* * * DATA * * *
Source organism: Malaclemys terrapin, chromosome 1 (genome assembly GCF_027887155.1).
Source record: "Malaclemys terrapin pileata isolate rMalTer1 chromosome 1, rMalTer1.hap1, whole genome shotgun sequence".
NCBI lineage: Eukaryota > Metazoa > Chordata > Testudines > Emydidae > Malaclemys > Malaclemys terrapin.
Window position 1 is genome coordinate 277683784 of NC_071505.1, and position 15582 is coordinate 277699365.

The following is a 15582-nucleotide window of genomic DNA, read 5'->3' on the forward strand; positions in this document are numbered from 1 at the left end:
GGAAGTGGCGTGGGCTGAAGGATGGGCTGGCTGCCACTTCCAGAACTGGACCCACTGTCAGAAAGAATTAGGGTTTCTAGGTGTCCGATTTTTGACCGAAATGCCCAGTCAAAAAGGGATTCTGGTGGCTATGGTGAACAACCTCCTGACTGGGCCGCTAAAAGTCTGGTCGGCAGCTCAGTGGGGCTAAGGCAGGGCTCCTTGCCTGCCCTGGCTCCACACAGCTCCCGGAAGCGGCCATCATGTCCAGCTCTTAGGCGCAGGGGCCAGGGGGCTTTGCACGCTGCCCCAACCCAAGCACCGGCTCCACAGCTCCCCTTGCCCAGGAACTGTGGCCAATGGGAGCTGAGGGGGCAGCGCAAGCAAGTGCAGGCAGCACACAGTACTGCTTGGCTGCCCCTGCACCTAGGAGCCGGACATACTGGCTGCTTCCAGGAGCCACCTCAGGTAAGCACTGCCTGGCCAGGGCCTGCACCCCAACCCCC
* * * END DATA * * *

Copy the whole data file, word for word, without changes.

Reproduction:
Source organism: Malaclemys terrapin, chromosome 1 (genome assembly GCF_027887155.1).
Source record: "Malaclemys terrapin pileata isolate rMalTer1 chromosome 1, rMalTer1.hap1, whole genome shotgun sequence".
NCBI lineage: Eukaryota > Metazoa > Chordata > Testudines > Emydidae > Malaclemys > Malaclemys terrapin.
Window position 1 is genome coordinate 277683784 of NC_071505.1, and position 15582 is coordinate 277699365.

The following is a 15582-nucleotide window of genomic DNA, read 5'->3' on the forward strand; positions in this document are numbered from 1 at the left end:
GGAAGTGGCGTGGGCTGAAGGATGGGCTGGCTGCCACTTCCAGAACTGGACCCACTGTCAGAAAGAATTAGGGTTTCTAGGTGTCCGATTTTTGACCGAAATGCCCAGTCAAAAAGGGATTCTGGTGGCTATGGTGAACAACCTCCTGACTGGGCCGCTAAAAGTCTGGTCGGCAGCTCAGTGGGGCTAAGGCAGGGCTCCTTGCCTGCCCTGGCTCCACACAGCTCCCGGAAGCGGCCATCATGTCCAGCTCTTAGGCGCAGGGGCCAGGGGGCTTTGCACGCTGCCCCAACCCAAGCACCGGCTCCACAGCTCCCCTTGCCCAGGAACTGTGGCCAATGGGAGCTGAGGGGGCAGCGCAAGCAAGTGCAGGCAGCACACAGTACTGCTTGGCTGCCCCTGCACCTAGGAGCCGGACATACTGGCTGCTTCCAGGAGCCACCTCAGGTAAGCACTGCCTGGCCAGGGCCTGCACCCCAACCCCC